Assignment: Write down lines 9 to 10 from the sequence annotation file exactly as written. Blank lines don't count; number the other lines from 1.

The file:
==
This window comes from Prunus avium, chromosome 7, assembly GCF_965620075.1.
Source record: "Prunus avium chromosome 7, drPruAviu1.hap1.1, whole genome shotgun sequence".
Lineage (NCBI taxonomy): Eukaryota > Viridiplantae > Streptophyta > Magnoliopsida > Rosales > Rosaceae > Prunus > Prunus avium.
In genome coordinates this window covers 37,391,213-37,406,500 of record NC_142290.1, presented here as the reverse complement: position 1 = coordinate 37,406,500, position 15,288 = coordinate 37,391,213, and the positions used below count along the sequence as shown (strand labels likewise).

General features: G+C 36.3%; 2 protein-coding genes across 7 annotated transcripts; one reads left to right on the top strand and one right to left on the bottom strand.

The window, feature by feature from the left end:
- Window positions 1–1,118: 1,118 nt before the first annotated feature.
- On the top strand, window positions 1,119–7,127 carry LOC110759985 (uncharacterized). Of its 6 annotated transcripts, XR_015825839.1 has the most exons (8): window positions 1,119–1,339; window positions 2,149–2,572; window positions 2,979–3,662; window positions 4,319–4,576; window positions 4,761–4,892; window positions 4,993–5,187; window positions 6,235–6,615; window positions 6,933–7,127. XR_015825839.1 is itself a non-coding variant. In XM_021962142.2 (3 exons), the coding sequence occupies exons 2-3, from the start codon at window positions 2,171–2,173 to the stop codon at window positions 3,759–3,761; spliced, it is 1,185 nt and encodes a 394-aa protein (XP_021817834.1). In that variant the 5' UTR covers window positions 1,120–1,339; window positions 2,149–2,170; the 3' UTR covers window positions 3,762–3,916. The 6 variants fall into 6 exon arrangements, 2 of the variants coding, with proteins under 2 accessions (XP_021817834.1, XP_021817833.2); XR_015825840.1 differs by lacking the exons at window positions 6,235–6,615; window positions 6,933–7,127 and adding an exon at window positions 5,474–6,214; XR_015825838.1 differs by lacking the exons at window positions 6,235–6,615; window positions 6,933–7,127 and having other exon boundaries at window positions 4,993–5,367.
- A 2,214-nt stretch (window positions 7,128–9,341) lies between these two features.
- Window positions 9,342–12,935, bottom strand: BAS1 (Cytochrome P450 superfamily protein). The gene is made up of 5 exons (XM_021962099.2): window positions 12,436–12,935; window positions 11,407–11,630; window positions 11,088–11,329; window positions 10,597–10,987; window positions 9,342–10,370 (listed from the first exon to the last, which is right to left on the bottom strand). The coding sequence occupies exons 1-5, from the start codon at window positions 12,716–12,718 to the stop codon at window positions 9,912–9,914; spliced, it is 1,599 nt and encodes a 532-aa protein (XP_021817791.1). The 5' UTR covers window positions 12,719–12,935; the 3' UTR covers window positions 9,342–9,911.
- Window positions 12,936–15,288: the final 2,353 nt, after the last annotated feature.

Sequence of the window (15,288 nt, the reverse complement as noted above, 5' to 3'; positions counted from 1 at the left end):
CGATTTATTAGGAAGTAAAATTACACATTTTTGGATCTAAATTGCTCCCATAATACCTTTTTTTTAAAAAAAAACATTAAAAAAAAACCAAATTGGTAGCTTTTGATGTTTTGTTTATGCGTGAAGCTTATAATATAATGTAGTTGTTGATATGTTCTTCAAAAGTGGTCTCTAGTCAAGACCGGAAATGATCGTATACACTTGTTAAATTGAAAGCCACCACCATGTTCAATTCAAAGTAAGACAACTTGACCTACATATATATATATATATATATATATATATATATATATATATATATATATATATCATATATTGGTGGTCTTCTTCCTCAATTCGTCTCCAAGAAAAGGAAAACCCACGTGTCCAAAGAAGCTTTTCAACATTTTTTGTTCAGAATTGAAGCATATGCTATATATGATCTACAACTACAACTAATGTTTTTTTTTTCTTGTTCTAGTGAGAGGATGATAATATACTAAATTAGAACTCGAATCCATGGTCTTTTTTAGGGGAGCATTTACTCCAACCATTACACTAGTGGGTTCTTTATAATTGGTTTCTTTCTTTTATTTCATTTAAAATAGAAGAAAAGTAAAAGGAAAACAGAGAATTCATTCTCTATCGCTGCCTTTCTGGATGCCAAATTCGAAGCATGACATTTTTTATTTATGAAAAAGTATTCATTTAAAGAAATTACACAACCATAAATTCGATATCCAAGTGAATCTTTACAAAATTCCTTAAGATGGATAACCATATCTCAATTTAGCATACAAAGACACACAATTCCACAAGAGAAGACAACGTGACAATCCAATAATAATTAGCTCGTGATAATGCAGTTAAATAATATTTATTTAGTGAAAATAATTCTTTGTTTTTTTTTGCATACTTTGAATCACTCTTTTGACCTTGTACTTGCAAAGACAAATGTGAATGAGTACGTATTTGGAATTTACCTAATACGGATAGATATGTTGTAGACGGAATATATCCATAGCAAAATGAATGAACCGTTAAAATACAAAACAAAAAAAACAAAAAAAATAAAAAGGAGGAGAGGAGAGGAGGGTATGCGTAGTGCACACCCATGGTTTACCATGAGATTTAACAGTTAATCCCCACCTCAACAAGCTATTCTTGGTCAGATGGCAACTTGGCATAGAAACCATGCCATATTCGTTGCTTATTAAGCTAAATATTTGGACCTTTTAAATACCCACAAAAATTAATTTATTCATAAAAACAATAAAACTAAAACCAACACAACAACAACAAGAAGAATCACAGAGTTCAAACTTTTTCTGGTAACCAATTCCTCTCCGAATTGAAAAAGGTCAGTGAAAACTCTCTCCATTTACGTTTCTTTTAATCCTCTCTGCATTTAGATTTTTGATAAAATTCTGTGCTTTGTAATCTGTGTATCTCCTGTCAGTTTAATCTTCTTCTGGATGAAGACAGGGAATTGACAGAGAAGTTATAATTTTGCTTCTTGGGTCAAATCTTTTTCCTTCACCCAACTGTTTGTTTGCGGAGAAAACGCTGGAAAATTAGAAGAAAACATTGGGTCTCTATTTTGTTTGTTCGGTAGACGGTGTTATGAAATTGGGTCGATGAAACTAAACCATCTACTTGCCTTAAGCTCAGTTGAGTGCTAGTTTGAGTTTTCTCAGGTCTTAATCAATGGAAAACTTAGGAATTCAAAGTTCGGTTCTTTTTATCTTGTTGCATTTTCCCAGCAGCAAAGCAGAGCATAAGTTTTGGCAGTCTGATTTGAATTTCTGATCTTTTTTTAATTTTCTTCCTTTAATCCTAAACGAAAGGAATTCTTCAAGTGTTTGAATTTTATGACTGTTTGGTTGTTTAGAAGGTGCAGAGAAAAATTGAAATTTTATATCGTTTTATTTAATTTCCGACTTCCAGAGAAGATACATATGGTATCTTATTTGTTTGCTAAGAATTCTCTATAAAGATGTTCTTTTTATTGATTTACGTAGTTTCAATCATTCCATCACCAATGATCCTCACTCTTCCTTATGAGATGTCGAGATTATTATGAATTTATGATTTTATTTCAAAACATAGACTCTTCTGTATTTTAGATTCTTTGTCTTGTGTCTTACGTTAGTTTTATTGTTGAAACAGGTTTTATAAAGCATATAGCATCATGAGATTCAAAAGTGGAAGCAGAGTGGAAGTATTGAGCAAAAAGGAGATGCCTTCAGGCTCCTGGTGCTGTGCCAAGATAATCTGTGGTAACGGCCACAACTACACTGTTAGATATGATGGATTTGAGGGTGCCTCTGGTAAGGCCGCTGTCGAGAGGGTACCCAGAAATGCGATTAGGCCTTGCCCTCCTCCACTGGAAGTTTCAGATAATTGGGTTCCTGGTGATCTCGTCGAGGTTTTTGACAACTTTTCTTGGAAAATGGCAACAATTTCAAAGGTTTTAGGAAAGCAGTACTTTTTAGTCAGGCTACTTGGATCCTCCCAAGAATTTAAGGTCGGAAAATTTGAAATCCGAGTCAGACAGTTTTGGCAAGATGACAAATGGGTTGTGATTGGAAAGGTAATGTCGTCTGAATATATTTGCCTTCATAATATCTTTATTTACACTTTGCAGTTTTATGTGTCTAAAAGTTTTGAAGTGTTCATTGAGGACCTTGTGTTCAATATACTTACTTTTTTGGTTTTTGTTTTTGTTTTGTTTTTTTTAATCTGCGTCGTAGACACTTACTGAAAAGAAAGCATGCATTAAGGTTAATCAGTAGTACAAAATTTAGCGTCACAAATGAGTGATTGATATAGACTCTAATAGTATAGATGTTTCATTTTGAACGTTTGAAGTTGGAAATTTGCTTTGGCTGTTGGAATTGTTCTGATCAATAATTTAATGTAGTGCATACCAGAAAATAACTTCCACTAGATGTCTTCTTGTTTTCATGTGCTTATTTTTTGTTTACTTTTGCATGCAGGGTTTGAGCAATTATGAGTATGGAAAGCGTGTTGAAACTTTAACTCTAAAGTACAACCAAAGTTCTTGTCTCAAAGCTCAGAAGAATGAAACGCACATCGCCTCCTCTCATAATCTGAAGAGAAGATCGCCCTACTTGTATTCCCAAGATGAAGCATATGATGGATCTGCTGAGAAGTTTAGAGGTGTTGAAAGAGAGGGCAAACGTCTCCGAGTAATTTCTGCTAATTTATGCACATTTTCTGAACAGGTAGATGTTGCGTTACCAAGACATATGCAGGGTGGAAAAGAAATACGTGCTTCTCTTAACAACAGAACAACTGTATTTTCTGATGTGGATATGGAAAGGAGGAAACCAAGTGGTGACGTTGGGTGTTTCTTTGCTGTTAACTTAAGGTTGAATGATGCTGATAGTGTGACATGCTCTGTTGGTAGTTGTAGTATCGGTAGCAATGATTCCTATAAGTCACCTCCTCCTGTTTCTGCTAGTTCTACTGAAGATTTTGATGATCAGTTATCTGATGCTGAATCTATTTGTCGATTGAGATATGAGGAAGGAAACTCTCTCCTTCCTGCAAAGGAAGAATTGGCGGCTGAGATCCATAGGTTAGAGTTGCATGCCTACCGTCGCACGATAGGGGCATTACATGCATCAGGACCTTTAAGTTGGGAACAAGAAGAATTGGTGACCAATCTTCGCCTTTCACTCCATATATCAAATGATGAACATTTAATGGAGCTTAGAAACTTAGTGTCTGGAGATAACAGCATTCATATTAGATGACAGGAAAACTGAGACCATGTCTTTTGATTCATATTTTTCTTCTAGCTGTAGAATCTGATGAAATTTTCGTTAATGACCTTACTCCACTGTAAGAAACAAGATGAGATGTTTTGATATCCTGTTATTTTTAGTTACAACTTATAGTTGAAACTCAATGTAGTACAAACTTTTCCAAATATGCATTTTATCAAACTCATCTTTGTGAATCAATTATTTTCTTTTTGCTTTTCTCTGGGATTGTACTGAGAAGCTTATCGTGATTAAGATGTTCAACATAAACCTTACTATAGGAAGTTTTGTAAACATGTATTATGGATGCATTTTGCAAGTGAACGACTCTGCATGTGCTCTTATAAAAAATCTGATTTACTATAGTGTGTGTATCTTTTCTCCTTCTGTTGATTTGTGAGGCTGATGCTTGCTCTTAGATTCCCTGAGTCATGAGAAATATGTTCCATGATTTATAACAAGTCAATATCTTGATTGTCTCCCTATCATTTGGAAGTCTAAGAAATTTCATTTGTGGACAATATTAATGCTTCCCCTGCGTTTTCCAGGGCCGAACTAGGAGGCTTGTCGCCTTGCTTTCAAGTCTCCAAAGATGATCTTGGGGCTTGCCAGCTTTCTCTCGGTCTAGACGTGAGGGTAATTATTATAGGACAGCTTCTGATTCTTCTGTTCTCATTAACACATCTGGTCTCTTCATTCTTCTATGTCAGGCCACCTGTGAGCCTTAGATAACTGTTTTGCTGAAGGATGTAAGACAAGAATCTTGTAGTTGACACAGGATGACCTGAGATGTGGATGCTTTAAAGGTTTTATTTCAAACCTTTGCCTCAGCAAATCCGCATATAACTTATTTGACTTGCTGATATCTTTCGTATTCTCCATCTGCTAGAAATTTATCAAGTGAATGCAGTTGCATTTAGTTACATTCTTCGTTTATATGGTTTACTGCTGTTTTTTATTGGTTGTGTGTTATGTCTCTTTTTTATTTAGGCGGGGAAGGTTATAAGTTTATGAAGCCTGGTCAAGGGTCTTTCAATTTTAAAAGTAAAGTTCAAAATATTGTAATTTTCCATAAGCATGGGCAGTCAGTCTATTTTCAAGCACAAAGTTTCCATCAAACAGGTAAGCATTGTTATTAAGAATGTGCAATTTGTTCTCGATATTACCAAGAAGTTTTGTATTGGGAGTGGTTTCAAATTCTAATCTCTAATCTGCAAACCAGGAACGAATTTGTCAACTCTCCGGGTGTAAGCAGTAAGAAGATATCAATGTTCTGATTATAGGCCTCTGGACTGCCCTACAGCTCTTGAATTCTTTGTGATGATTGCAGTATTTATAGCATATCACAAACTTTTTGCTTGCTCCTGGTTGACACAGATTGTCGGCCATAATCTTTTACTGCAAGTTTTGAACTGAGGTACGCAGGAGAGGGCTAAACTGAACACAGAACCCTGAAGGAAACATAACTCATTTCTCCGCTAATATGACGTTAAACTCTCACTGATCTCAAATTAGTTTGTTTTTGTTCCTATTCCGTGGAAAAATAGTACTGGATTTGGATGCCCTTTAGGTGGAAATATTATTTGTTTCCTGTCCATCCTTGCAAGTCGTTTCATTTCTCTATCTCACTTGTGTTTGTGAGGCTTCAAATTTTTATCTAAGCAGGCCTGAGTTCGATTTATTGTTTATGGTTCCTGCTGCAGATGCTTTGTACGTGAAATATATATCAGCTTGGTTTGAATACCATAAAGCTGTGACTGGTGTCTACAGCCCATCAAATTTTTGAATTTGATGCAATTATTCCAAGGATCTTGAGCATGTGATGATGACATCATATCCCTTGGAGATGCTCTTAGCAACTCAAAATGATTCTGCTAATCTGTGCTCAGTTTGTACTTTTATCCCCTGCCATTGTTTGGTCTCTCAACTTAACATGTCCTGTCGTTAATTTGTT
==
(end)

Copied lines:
- A 2,214-nt stretch (window positions 7,128–9,341) lies between these two features.
- Window positions 9,342–12,935, bottom strand: BAS1 (Cytochrome P450 superfamily protein). The gene is made up of 5 exons (XM_021962099.2): window positions 12,436–12,935; window positions 11,407–11,630; window positions 11,088–11,329; window positions 10,597–10,987; window positions 9,342–10,370 (listed from the first exon to the last, which is right to left on the bottom strand). The coding sequence occupies exons 1-5, from the start codon at window positions 12,716–12,718 to the stop codon at window positions 9,912–9,914; spliced, it is 1,599 nt and encodes a 532-aa protein (XP_021817791.1). The 5' UTR covers window positions 12,719–12,935; the 3' UTR covers window positions 9,342–9,911.